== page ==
Gretchen & The Pickpockets working on new album

New England’s queen of neo soul Gretchen Klempa took time out of a busy musician’s schedule to update us on the state of her band Gretchen And The Pickpockets. The group has temporarily reduced their three gigs a week schedule down to three gigs a month so they can invest time in getting their next album together.

“We recorded an album last fall at Dimension Sound Studios in Jamaica plain,” she said. “We’ve been taking out time with the album. We’re mixing it currently, trying to get artwork going, just focusing on the album.” Klempa said her band will resume a fuller performance schedule once the album is released.

Klempa said the new Pickpockets CD will feature “our classic funk, soul, jazz kind of songs but there’s going to be some new songs with some weird sounds. Right now our hurdle is trying to make an album instead of individual songs,” she said.

There is also some new directions. “I’d say half and half,” she added. “All of the songs are a little different than what were used to be playing but a lot of them are horn driven.” The band augments its trumpet player with a second trumpet player, a saxophone player, and two trombones player.

Klempa said she was influenced by numerous singers and bands when she was growing up. “I grew up as a pop baby. I listened to pop growing up,” she said. “I’m now, as I’ve been in a band, we all listen to jazz and soul. I’ve been listening to a lot of Nina Simone, and Al Green. I also like Vulfpeck. I think they do a really cool job of mixing modern music with old sounds from old bands.”

For Gretchen & The Pickpockets, Klempa and her band mates initially fell into a soulful, R&B sound with a bit of a rock edge.

“I don’t thing there was ever any settling on something,” she said. “We all came just came together and we all have our interests and I think we kind of found what we all liked, our common interest. I think it just kind of happened.” Klempa also said that after four years, she and the band are still figuring out what their sound should be.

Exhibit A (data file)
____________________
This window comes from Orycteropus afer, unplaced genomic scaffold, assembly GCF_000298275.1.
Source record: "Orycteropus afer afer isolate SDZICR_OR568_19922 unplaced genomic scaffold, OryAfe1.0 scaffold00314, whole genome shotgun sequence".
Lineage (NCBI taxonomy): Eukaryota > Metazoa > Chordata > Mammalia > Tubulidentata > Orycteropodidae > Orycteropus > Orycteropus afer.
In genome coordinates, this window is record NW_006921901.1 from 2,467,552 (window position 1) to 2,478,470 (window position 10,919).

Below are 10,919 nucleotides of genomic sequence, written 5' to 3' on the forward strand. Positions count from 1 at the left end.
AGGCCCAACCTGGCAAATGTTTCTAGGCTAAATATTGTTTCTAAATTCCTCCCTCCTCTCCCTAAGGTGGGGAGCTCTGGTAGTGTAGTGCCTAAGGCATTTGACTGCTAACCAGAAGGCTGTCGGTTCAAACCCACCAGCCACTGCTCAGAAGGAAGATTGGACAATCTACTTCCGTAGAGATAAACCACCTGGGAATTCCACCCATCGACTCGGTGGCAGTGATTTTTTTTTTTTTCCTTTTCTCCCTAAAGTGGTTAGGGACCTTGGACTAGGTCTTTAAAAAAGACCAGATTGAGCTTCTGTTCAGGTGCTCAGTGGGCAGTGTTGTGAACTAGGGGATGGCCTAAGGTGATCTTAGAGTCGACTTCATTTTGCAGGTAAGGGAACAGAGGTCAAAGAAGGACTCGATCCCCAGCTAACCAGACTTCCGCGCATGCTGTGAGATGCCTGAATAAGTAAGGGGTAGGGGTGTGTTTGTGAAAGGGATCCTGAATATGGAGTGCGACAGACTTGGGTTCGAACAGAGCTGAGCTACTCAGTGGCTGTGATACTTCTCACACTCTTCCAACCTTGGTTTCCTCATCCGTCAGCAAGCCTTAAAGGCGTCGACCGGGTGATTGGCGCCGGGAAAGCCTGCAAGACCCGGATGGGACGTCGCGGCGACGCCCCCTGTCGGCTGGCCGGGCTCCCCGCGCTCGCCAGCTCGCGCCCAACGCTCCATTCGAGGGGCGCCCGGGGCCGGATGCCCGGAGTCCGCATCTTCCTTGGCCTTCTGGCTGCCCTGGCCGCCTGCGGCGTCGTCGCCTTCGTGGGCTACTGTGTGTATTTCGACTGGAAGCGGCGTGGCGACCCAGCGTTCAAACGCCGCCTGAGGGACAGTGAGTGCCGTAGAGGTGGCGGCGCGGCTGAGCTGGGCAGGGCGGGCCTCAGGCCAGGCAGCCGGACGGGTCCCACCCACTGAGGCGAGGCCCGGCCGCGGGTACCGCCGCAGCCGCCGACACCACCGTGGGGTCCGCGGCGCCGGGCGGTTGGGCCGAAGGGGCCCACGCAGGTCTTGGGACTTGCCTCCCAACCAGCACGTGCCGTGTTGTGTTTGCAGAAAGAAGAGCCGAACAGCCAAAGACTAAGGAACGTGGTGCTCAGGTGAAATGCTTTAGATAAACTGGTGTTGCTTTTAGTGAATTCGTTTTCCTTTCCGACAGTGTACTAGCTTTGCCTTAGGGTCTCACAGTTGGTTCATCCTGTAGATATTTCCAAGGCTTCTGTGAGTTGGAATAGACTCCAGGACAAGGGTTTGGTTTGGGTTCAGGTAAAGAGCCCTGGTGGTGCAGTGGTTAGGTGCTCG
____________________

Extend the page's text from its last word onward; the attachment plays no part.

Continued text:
Klempa began her interest in music as a fan of Britney Spears and Pink. As a child she would sing into her mirror, mimicking her favorites. In fifth grade, Klempa got to sing a solo at a school variety show, after a teacher decided she could handle a song by herself. “That’s when I started singing more,” she said. “That was the first time my teacher, an elder, said I was a good singer and said I should sing a solo.”

Previous album cover

Klempa received her BA in Political Science-International Affairs and she minored in French. She worked on political campaigns during her college years. She’s currently waiting tables at night, as it gives her the flexibility to travel to other countries. She’s been all over Europe and she recently visited Peru.

“I’ve always traveled,” she said. “I think it’s really interesting to learn about different cultures. I think it’s really important. It opens my eyes to different things.”

Klempa also has memorable moments with her Gretchen & The Pickpockets. Road trips are her favorite part of the band experience. Earlier this week, she and her band mates had to drive four hours from Boston to Sugarloaf, Maine. “We always like eating. We like to eat together. It’s kind of fun. We’re all kind of foodies.”

Klempa had to move from her native Exeter, New Hampshire to Harvard Square once her band became hugely popular. “I grew up in New Hampshire but I live in Boston now,” she said. Pickpockets guitarist Richie Smith is studying at Longy School Of Music. “He is a great,” Klempa said. “I think he inspires the band to push themselves and learn more about music. He has introduced me to a wide range of music that I have never listened to. We drive up to New Hampshire every week to practice. So, Richie and I listen to a lot of albums in the car, and I think that has helped us to become better musicians.”

Klempa’s brother Mike Klempa is the band’s bassist. Trumpet player Ryan O’Connell went to graduate school at Tuft’s University for composition and is currently teaching music for his daytime job. Drummer Tom O’Connell teaches drum lessons. The band members all contribute to the Pickpockets’ songwriting.

“We all write them,” she said. “Sometimes one person writes a whole song. Ryan is a really great writer. Ryan, the trumpet player, writes a lot of our awesome songs. For other songs, people bring ideas to the group and we all formulate together and write together, which is kind of cool.”

Klempa’s Gretchen & The Pickpockets have been doing well in their four years of existence. They’ve won awards. They play name venues all over New England. They receive plenty of press and radio play.

“I feel we all have a common goal and our goal is to one day have a living off music and sustain our lives with music,” she said. “I think it would be really cool to be a touring band and share our message with people.”

Gretchen & The Pickpockets have a gig at Great Scott in Allston, Massachusetts opening for Chrystal Garden(featuring Boyd Tinsley from Dave Matthews Band) on March 20th.